The files appearing read-only to you is probably only because you are currently not their owner.
What's likely happening is that the synced files retain the numeric owner-id from the source machine, and since that numeric uid in this particular case corresponds to the account macports on the target machine (in both transfer directions), macports has become the owner.
To verify that your account on each computer has the same numeric uid as the macports account has on the other machine, type the commands
id -u and
id -u macports in the Terminal in your account on both computers.
Fixing the cause of the problem
When information was submitted that the syncing is done using Synk Pro, I had a look at the Synk Pro web site and the app, and in the 'Advanced' settings I noticed the "Ownership:" option, which by default is set to "Copy If Possible".
Since it looks like Synk Pro transfers files' numeric uid, and there's no option for mapping this uid to another uid/account on the target computer, the way to make synced files be owned by you is to change the "Ownership:" setting to "Ignore".
Fixing the files
To fix the permission problem for the already synced files, you only need to change the owner of the files to your own account. Since (in this case) all of your synced folders are within your Home folder /Users/youraccount, you can do this with the following command in the Terminal when logged in to an administrator account (you'll have to give sudo the password of the admin account):
sudo chown -R youraccount /Users/youraccount
using the actual account name (also known as short user name) of your own account in place of youraccount. The account name is the same as the name of your account's Home folder in the /Users folder.
This will change all files and folders within the folder /Users/youraccount to be owned by youraccount (-R is for recursive), which should give you write-access to all of your files.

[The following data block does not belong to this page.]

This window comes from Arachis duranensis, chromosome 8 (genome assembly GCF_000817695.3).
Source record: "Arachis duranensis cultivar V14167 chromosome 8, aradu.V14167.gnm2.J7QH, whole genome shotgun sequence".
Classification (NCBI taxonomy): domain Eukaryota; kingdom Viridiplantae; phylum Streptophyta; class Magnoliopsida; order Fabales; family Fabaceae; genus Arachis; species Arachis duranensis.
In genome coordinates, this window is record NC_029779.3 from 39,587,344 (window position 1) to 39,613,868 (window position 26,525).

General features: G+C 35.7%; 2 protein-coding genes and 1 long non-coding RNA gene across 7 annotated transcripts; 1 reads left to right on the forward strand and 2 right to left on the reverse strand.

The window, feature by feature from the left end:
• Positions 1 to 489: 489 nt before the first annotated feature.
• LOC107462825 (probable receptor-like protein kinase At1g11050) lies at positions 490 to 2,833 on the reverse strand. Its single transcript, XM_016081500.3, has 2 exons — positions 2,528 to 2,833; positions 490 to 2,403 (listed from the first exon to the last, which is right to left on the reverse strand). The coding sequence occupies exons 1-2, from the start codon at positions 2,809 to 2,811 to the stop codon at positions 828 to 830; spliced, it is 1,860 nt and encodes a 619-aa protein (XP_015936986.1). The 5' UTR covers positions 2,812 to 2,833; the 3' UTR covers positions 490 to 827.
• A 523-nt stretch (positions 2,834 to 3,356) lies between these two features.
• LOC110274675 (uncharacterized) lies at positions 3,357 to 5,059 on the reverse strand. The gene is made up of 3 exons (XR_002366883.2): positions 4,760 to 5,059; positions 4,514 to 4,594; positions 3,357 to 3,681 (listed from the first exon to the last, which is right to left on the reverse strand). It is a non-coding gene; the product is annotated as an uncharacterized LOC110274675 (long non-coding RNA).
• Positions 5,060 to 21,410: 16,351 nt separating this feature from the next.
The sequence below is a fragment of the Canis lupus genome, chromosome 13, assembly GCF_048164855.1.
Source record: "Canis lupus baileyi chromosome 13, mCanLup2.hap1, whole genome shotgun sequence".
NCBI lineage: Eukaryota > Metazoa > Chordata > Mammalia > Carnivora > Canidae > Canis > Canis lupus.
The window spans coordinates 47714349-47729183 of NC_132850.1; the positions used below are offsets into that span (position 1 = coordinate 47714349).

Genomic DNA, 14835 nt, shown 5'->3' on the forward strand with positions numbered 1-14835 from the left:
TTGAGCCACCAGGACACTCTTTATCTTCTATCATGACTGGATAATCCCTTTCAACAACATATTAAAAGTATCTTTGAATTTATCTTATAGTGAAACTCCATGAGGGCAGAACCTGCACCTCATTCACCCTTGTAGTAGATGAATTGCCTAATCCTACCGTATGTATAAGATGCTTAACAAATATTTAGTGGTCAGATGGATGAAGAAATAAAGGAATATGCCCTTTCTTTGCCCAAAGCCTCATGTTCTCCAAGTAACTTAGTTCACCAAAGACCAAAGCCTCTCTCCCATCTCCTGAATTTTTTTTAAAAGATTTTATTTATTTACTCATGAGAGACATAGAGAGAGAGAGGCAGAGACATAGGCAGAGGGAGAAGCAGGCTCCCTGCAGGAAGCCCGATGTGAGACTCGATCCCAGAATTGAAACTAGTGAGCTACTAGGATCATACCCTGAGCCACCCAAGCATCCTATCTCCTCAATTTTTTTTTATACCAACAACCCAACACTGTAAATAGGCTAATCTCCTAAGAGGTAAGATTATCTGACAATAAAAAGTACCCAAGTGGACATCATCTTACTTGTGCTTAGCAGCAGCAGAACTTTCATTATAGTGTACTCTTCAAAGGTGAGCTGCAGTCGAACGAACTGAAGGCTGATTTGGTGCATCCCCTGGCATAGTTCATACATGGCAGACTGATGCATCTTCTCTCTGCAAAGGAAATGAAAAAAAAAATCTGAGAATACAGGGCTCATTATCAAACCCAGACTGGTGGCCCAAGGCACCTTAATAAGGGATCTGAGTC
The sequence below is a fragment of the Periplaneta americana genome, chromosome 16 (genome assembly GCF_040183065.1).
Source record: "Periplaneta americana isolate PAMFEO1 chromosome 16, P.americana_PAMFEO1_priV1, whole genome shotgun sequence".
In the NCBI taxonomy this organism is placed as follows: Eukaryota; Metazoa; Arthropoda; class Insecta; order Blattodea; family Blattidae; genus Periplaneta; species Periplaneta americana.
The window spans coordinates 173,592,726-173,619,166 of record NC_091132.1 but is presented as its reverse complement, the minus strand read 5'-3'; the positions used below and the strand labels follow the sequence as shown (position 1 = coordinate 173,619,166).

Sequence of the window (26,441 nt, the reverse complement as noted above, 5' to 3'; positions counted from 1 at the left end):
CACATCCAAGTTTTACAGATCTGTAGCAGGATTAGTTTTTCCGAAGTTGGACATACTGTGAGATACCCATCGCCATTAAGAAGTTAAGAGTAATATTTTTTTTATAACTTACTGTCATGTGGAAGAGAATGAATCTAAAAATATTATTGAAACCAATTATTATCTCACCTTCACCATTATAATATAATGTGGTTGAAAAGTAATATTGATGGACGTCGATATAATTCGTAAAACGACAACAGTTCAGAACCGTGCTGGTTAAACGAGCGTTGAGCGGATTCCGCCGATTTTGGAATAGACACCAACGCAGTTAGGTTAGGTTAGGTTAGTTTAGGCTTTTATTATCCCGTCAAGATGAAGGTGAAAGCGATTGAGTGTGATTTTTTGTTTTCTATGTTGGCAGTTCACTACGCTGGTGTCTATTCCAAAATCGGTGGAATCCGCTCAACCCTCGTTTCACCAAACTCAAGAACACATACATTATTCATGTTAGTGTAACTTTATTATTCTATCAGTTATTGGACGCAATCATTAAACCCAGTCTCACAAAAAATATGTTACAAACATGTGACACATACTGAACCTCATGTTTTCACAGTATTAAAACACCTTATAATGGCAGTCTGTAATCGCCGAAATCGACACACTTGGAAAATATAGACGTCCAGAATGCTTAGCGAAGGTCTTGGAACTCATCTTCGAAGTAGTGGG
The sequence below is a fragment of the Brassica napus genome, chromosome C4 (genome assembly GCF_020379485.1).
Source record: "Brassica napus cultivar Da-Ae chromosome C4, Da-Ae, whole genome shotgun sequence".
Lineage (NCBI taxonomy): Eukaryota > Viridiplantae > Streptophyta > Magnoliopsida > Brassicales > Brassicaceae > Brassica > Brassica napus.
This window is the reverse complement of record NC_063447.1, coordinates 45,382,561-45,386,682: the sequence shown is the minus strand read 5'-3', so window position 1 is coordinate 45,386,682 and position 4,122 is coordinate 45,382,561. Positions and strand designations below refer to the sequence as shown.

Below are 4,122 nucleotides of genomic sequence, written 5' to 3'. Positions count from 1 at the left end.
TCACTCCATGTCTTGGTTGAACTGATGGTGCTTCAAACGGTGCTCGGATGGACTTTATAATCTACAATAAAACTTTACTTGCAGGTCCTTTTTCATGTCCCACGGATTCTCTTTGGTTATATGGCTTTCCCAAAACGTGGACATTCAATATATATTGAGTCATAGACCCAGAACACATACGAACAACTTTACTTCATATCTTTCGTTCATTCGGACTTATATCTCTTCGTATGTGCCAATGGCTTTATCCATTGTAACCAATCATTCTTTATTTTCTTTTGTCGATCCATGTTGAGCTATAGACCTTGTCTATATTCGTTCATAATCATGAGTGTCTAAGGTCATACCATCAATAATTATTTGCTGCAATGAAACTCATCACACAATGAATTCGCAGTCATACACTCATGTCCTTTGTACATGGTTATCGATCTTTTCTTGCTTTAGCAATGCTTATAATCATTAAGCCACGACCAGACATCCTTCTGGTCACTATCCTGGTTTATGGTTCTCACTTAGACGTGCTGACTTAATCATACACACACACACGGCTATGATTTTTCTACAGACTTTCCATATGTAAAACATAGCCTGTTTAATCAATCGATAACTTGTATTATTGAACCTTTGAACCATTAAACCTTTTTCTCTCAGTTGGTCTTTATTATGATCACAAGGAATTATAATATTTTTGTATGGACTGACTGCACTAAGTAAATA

Since you earlier gave write-permission to 'everyone' for some files to be able to modify them, you may want to remove those permissions. This command:
sudo chmod -R u+w,go-w /Users/youraccount
ensures that the owner of your files, and no-one else, has write permission on them.
man chown and
man chmod for more info about these commands.
Advice against using Finder to fix a folder's permissions
(I will update the below later)
Note: It is possible to change ownership and permissions of all files and folders in a folder tree using the Finder, by use of the controls at the very bottom of the Sharing & Permissions section of a Get Info window as shown in the picture in the question. One problem with this is that an account's home folder, and the standard subfolders therein, such as Library, Documents, Public and so forth, have special permissions (by use of ACLs) preventing them from being deleted among other things, and you don't want these special permissions to be removed or propagated to other folders and even files, so you should not use this unless you know very well what you are doing.